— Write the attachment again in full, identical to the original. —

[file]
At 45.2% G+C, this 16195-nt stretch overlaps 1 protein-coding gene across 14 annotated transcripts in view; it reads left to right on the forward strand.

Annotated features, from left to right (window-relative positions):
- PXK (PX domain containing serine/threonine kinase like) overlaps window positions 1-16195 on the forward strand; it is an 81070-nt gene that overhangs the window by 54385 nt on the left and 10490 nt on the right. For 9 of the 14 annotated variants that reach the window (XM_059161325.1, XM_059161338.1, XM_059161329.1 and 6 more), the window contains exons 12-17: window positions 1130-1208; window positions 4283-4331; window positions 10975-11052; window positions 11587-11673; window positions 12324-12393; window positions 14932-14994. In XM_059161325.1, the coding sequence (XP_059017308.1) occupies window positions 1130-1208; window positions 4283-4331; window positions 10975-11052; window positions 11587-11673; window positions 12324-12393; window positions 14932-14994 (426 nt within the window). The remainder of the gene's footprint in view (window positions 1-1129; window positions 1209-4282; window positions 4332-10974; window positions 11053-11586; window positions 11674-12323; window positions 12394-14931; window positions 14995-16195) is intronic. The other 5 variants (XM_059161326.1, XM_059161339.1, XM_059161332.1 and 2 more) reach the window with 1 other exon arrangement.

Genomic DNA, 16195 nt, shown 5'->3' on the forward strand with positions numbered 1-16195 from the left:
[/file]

At 45.2% G+C, this 16195-nt stretch overlaps 1 protein-coding gene across 14 annotated transcripts in view; it reads left to right on the forward strand.

Annotated features, from left to right (window-relative positions):
- PXK (PX domain containing serine/threonine kinase like) overlaps window positions 1-16195 on the forward strand; it is an 81070-nt gene that overhangs the window by 54385 nt on the left and 10490 nt on the right. For 9 of the 14 annotated variants that reach the window (XM_059161325.1, XM_059161338.1, XM_059161329.1 and 6 more), the window contains exons 12-17: window positions 1130-1208; window positions 4283-4331; window positions 10975-11052; window positions 11587-11673; window positions 12324-12393; window positions 14932-14994. In XM_059161325.1, the coding sequence (XP_059017308.1) occupies window positions 1130-1208; window positions 4283-4331; window positions 10975-11052; window positions 11587-11673; window positions 12324-12393; window positions 14932-14994 (426 nt within the window). The remainder of the gene's footprint in view (window positions 1-1129; window positions 1209-4282; window positions 4332-10974; window positions 11053-11586; window positions 11674-12323; window positions 12394-14931; window positions 14995-16195) is intronic. The other 5 variants (XM_059161326.1, XM_059161339.1, XM_059161332.1 and 2 more) reach the window with 1 other exon arrangement.

Genomic DNA, 16195 nt, shown 5'->3' on the forward strand with positions numbered 1-16195 from the left: